3. The suit being one to obtain injunction the relevant section applicable for payment of court fees is Section 7(iv)(d) which provides that ad valorem court fee has to be paid on the amount at which the relief sought is valued in the plaint. It is not disputed that the relief sought has to be valued by the plaintiffs and the valuation of the property in respect of which the relief is sought is not material for the purpose. Section 8 of the Suits Valuation Act runs as follows:

'Where in suits other than those referred to in the Court-fees Act, 1870, Section 7, paragraphs v, vi, and ix, and paragraph x. Clause (d) court-fees are payable ad valorem under the Court-fees Act, 1870, the value as determinable for the computation of court-fees and the value for purposes of jurisdiction shall be the same.'

Under S 8 therefore whatever value is fixed for court-fee must necessarily become the value for the purpose of jurisdiction. Even in a suit for injunction the plaintiff has to pay court fee on the ad valorem basis But he has the discretion to fix the value for purpose of paying court-fee. Once he fixed the amount for the purpose of paying the court fee, that becomes the valuation for jurisdiction also under Section 8 of the Suits Valuation Act. It is not right to say that the valuation fixed for jurisdiction becomes the valuation for purpose of court fee. It is just the reverse: AIR 1959 Mys 167. A. K Loganatham v. Channarayappa. A similar question came up for consideration before the Supreme Court in Sathappa Chettiar v. Ramanathan Chettiar, AIR 1958 SC 245 Their Lordships observed as follows:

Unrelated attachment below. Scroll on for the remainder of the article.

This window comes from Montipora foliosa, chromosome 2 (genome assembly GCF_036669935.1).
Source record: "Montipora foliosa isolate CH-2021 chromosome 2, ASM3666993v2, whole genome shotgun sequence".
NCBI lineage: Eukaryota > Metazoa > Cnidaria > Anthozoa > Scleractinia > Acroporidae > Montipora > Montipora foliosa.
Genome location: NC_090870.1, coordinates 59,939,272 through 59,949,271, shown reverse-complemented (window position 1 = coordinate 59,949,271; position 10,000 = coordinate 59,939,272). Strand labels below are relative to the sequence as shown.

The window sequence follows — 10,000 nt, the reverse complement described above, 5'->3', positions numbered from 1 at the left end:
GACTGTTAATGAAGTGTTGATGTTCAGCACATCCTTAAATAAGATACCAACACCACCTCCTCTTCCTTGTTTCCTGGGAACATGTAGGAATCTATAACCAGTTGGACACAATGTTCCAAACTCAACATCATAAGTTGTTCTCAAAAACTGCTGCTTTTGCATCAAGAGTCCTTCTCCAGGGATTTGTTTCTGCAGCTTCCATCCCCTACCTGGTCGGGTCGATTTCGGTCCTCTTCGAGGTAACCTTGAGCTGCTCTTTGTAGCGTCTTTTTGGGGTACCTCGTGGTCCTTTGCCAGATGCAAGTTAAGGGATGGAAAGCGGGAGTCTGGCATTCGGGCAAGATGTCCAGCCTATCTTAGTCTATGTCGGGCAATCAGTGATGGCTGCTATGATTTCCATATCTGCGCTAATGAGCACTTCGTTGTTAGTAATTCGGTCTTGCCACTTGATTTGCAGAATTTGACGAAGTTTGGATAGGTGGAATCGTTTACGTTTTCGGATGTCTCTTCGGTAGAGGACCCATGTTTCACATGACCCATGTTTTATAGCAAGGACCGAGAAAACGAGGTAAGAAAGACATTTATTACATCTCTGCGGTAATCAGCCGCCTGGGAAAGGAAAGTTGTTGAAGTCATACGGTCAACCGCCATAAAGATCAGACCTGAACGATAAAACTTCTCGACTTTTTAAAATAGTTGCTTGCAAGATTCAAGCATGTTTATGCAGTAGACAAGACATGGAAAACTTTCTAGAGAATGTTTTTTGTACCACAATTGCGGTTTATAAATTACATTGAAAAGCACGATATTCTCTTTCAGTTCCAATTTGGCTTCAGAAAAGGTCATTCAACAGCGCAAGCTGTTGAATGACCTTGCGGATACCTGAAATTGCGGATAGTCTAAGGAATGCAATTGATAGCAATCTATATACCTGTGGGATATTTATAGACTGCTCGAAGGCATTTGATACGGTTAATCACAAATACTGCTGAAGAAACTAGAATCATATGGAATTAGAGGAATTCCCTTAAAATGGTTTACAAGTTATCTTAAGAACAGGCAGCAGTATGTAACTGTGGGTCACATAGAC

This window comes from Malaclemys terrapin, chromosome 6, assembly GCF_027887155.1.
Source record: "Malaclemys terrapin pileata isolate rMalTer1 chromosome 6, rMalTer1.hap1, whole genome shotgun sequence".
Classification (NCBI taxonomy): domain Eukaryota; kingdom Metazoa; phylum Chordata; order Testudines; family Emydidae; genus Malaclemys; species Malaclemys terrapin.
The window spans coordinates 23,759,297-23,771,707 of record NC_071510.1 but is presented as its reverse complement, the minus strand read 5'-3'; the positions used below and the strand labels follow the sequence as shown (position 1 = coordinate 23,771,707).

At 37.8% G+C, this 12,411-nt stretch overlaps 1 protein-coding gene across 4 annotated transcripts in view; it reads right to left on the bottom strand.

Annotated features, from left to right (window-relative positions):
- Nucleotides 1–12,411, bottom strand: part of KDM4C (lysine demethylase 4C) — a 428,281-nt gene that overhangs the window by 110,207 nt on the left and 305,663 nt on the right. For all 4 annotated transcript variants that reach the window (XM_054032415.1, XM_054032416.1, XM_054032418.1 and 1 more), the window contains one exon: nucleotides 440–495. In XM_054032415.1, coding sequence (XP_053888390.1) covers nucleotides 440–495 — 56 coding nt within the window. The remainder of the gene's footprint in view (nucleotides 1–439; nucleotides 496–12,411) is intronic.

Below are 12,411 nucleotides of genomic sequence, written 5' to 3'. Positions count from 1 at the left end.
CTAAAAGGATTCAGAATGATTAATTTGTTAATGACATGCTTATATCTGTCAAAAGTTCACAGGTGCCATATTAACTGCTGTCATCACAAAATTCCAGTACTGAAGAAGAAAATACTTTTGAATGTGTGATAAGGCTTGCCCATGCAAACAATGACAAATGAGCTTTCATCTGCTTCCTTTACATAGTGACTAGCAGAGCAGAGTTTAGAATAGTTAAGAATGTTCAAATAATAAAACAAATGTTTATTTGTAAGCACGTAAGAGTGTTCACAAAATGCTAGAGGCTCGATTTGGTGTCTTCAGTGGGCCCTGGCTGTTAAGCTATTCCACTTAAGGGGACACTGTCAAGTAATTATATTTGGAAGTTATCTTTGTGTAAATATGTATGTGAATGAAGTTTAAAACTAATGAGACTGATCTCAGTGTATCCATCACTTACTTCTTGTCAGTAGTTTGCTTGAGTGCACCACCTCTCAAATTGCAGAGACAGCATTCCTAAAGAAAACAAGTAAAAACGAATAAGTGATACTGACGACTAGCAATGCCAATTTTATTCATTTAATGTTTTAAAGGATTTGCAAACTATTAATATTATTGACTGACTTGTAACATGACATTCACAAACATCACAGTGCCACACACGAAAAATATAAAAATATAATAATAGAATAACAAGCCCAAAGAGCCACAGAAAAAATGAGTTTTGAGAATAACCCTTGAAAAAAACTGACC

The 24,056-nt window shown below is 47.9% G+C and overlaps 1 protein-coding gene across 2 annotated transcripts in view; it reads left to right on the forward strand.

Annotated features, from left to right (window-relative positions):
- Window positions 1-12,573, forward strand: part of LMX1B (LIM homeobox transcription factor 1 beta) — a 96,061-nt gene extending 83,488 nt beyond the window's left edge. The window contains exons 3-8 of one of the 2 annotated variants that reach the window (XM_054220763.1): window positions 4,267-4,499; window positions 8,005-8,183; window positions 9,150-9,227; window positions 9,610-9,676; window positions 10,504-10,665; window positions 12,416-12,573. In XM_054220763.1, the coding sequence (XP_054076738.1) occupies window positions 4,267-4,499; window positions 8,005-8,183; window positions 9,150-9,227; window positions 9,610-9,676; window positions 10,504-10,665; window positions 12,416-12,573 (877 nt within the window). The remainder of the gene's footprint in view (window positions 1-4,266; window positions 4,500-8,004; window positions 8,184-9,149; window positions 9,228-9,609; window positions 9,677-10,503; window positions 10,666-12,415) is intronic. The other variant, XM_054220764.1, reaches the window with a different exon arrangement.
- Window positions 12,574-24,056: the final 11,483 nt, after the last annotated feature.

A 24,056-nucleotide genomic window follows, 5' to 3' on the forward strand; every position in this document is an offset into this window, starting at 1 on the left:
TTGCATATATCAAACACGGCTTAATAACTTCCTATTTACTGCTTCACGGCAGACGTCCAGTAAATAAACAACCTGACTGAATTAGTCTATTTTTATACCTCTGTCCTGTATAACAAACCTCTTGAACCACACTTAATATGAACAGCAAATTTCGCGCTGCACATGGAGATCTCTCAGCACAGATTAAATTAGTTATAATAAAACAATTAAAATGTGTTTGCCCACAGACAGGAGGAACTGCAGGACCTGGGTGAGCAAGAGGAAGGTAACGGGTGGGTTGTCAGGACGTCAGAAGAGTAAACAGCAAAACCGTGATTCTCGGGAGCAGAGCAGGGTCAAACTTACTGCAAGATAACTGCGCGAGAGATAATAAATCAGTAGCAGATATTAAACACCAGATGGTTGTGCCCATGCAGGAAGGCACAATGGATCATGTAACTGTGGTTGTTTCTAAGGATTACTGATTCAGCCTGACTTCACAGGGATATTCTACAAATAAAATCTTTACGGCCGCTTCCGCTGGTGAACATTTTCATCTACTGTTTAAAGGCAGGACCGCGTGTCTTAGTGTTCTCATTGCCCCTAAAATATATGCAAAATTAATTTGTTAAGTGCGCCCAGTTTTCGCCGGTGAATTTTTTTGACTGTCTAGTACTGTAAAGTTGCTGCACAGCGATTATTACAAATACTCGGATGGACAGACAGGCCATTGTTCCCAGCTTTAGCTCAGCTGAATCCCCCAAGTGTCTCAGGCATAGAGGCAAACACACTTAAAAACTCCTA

'The effect of the provisions of Section 8 is to make the value of the purpose of jurisdiction dependent upon the value as determinable for computation of court-fees. The computation of court-fees in suits falling under Section 7(iv) of the Court-fees Act depends upon the valuation that the plaintiff makes in respect of his claim. Once the plaintiff exercises his option and values his claim for the purpose of court-fees, that determines the value for jurisdiction. The value for court-fees, and the value for jurisdiction must no doubt be the same in such cases; but it is the value for court-fees stated by the plaintiff that is of primary importance. It is from this value that the value for jurisdiction must be determined. The result is that it is the amount at which the plaintiff has valued the relief sought for the purposes of court-fees that determinies the value for jurisdiction in the suit and not vice versa.'